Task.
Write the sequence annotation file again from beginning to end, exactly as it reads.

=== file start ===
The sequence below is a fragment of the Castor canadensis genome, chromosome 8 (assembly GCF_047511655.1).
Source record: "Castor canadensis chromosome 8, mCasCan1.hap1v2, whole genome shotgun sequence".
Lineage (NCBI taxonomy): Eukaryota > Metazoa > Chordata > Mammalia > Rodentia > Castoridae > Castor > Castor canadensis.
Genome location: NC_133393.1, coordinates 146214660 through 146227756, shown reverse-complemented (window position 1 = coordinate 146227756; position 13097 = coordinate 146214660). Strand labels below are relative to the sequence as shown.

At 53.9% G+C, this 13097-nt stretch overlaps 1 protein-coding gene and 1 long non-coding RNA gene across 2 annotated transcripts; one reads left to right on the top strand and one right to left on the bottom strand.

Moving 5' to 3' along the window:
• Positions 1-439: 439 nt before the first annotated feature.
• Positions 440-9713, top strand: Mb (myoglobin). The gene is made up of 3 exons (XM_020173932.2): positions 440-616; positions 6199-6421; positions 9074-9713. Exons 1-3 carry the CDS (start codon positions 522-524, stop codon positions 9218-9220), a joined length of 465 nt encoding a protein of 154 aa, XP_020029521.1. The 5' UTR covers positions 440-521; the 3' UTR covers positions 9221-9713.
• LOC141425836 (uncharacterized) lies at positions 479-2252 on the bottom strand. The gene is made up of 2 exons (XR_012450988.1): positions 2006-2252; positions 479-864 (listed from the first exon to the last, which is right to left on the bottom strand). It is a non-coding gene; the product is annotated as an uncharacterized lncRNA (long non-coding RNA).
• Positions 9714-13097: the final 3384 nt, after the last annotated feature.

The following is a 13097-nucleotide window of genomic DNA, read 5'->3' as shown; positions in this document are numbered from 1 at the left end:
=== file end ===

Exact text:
The sequence below is a fragment of the Castor canadensis genome, chromosome 8 (assembly GCF_047511655.1).
Source record: "Castor canadensis chromosome 8, mCasCan1.hap1v2, whole genome shotgun sequence".
Lineage (NCBI taxonomy): Eukaryota > Metazoa > Chordata > Mammalia > Rodentia > Castoridae > Castor > Castor canadensis.
Genome location: NC_133393.1, coordinates 146214660 through 146227756, shown reverse-complemented (window position 1 = coordinate 146227756; position 13097 = coordinate 146214660). Strand labels below are relative to the sequence as shown.

At 53.9% G+C, this 13097-nt stretch overlaps 1 protein-coding gene and 1 long non-coding RNA gene across 2 annotated transcripts; one reads left to right on the top strand and one right to left on the bottom strand.

Moving 5' to 3' along the window:
• Positions 1-439: 439 nt before the first annotated feature.
• Positions 440-9713, top strand: Mb (myoglobin). The gene is made up of 3 exons (XM_020173932.2): positions 440-616; positions 6199-6421; positions 9074-9713. Exons 1-3 carry the CDS (start codon positions 522-524, stop codon positions 9218-9220), a joined length of 465 nt encoding a protein of 154 aa, XP_020029521.1. The 5' UTR covers positions 440-521; the 3' UTR covers positions 9221-9713.
• LOC141425836 (uncharacterized) lies at positions 479-2252 on the bottom strand. The gene is made up of 2 exons (XR_012450988.1): positions 2006-2252; positions 479-864 (listed from the first exon to the last, which is right to left on the bottom strand). It is a non-coding gene; the product is annotated as an uncharacterized lncRNA (long non-coding RNA).
• Positions 9714-13097: the final 3384 nt, after the last annotated feature.

The following is a 13097-nucleotide window of genomic DNA, read 5'->3' as shown; positions in this document are numbered from 1 at the left end: